where the writers are
Posh William (part 9)

Beckett stands in the pitch blackness of the garden, with a fistful of gravel and stares up at what he hopes is Fuscia’s window. There is no moon and the only light is a faint, milky leakage from the street.

He throws a quick prayer down between his feet and overarms the gravel up at the window. The impact is machine gun staccato-loud in the dog-stilled night. For one terrible moment Beckett thinks there’s a stray rock in with the gravel as a particularly loud crack reverberates out across the garden.

He stands, not breathing, and waits. But there is no general alarm, no savage dog attack bursts out of the back door to rend him limb from limb. There is, however, the sound of a good, old-fashioned window sash sliding open and then a vision in a white cotton shift leaning out, a cautious yet curious creature.

“Down here.” he hisses.


She leaves him with that single word and disappears from the window.

What now? he wonders.

He stands and waits, praying she will help him.

“I mean,” Beckett reassures himself, “it’s in the fuckin’ script innit. It’s always in the bleedin’ script.”

Fuscia, unlocks the back door so silently that Beckett all but jumps when she suddenly appears in front of him. He takes her by the arm and steers her to a bench in an arbor at the far end of the garden. A few stars decide to add their thruppence worth of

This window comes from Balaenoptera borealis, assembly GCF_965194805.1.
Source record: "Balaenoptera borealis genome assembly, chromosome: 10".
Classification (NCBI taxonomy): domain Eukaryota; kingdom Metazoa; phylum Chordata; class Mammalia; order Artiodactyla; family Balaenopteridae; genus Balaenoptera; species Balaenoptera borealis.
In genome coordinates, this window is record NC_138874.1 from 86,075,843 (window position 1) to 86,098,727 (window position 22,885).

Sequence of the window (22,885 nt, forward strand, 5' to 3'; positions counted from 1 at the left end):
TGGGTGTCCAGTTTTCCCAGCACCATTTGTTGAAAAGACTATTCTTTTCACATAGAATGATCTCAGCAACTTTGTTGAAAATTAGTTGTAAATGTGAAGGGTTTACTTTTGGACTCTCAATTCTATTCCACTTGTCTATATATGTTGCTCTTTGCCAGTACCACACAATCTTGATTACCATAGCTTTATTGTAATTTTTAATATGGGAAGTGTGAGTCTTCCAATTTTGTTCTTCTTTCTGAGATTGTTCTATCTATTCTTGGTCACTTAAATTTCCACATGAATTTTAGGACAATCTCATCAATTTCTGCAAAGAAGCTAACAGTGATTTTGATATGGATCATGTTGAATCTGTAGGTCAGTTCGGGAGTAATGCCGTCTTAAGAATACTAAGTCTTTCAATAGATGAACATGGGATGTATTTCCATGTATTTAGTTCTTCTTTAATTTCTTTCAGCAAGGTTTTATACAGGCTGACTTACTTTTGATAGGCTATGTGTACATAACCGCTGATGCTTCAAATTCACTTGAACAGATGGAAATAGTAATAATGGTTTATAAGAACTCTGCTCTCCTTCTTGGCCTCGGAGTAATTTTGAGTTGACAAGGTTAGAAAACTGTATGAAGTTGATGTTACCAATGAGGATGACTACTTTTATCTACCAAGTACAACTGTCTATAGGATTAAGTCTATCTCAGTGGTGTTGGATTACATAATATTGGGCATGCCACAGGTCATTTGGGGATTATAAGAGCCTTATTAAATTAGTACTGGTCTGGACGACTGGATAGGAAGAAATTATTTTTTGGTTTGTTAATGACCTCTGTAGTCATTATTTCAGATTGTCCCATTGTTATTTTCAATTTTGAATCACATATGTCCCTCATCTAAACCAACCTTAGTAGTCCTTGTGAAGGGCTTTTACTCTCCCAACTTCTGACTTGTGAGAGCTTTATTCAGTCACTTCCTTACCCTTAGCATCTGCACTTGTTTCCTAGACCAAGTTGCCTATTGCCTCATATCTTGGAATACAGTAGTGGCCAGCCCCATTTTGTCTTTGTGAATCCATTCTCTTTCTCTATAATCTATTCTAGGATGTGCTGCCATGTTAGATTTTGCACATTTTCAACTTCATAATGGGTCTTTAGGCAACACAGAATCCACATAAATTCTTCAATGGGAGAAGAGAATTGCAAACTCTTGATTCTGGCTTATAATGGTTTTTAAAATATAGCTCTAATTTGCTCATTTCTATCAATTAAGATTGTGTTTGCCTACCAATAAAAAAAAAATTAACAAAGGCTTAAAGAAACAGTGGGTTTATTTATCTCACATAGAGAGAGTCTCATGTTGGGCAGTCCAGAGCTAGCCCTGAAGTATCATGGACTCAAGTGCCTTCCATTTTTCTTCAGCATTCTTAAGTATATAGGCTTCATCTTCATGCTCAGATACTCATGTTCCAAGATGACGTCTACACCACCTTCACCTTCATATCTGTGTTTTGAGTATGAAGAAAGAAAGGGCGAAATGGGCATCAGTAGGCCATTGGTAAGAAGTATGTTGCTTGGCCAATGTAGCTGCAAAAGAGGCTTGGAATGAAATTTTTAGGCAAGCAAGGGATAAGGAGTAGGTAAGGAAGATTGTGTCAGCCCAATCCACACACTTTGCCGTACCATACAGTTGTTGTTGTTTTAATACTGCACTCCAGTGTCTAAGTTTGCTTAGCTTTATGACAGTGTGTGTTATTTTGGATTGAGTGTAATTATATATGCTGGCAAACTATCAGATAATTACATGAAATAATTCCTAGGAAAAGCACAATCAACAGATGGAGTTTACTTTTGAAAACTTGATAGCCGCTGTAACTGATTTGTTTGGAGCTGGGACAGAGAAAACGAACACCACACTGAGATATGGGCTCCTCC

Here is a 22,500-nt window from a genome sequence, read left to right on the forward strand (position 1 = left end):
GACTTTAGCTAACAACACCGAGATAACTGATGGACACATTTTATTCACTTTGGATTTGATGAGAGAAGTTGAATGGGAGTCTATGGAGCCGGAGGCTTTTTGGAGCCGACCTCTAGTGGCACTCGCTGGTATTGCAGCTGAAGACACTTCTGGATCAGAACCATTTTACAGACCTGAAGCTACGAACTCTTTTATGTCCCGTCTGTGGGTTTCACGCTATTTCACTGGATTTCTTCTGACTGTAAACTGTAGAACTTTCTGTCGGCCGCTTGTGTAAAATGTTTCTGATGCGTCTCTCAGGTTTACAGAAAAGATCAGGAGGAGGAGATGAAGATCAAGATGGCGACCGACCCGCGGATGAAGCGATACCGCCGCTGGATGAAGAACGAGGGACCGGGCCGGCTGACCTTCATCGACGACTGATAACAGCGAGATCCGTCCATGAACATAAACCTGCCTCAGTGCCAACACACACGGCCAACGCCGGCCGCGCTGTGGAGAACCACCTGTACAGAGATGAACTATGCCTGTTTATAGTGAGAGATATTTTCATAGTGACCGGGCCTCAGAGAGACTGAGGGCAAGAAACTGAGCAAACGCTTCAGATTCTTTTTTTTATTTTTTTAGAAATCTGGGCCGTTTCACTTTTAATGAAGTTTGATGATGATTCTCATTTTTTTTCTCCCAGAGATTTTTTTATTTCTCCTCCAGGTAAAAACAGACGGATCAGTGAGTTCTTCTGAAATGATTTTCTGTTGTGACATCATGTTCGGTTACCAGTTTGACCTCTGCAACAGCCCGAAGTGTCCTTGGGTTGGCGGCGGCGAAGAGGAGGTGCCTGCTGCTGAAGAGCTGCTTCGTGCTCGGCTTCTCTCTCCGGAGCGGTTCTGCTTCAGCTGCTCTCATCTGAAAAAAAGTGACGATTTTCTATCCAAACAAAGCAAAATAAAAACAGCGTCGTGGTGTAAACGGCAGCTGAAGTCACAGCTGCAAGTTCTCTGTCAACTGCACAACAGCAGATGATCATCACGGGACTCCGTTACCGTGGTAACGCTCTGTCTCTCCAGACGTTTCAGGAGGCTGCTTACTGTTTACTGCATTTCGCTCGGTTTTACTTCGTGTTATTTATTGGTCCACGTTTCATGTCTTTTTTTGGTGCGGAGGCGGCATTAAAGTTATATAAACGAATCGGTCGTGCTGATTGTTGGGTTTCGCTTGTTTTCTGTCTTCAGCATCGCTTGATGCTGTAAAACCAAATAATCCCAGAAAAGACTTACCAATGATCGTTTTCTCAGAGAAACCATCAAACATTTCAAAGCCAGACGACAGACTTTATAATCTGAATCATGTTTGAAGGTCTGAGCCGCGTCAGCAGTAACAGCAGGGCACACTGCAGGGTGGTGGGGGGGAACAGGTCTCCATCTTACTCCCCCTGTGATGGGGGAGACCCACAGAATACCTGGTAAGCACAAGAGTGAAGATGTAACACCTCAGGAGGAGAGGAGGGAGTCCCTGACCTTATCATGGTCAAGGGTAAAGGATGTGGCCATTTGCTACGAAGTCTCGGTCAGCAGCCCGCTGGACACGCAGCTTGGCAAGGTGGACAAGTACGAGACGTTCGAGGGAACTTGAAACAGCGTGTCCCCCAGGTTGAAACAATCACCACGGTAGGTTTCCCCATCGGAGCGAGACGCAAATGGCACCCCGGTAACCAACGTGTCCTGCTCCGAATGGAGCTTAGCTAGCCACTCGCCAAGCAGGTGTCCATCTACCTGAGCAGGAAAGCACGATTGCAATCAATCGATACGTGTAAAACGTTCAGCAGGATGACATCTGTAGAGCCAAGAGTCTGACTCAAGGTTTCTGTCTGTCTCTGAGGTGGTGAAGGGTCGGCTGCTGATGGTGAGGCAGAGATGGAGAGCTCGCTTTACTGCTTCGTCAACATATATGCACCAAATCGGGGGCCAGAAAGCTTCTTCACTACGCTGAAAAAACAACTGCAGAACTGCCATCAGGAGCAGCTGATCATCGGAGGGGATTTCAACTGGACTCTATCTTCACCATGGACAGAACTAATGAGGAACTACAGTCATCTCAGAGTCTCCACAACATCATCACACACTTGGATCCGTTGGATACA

light to the occasion. If it wasn’t so tragically inept it might have been almost romantic.

“Where is he?” Beckett asks, and she answers him by placing her mouth over his. They tongue-dance for a while, faces welded with hydraulics, a will-sapping contest. In the end Beckett’s fear for his life proves the stronger need and he pulls away.

“I know you know. If I don’t get to him before the rest of them, he’s well fucked and you know it. Now where is he?”

She melts, sliding away from him, like an avalanche of white icing-capped cake in a Richard Harris song.

“Most of the time he’s hiding at Daddy’s place.” she eventually tells her lap.

“Come off it darlin’.” Beckett sneers, “That’s out well in the middle of nowhere. You’ll have to do a bit better than that. I talked to people who saw him two days back.”

“He’s got Daddy’s bike.” she says, “A Vincent Black Shadow.”

“What, that runt? There’s no way he could handle a bike like that.”

“He’s been riding it since he was twelve.” she says.

“Fuck!” Beckett concedes.

“I can get him to meet you if you like.” she says, all in a rush, and then catching herself, “But it has to be on my conditions. Both of you. Okay?”

She a bit too eager, Beckett tells himself, smelling a rat. But then what the fuck choice does he have just at that moment?

“Alright then.” he sighs, “Where? When?”

“Out at Daddy’s place.” she says, “Night after next.”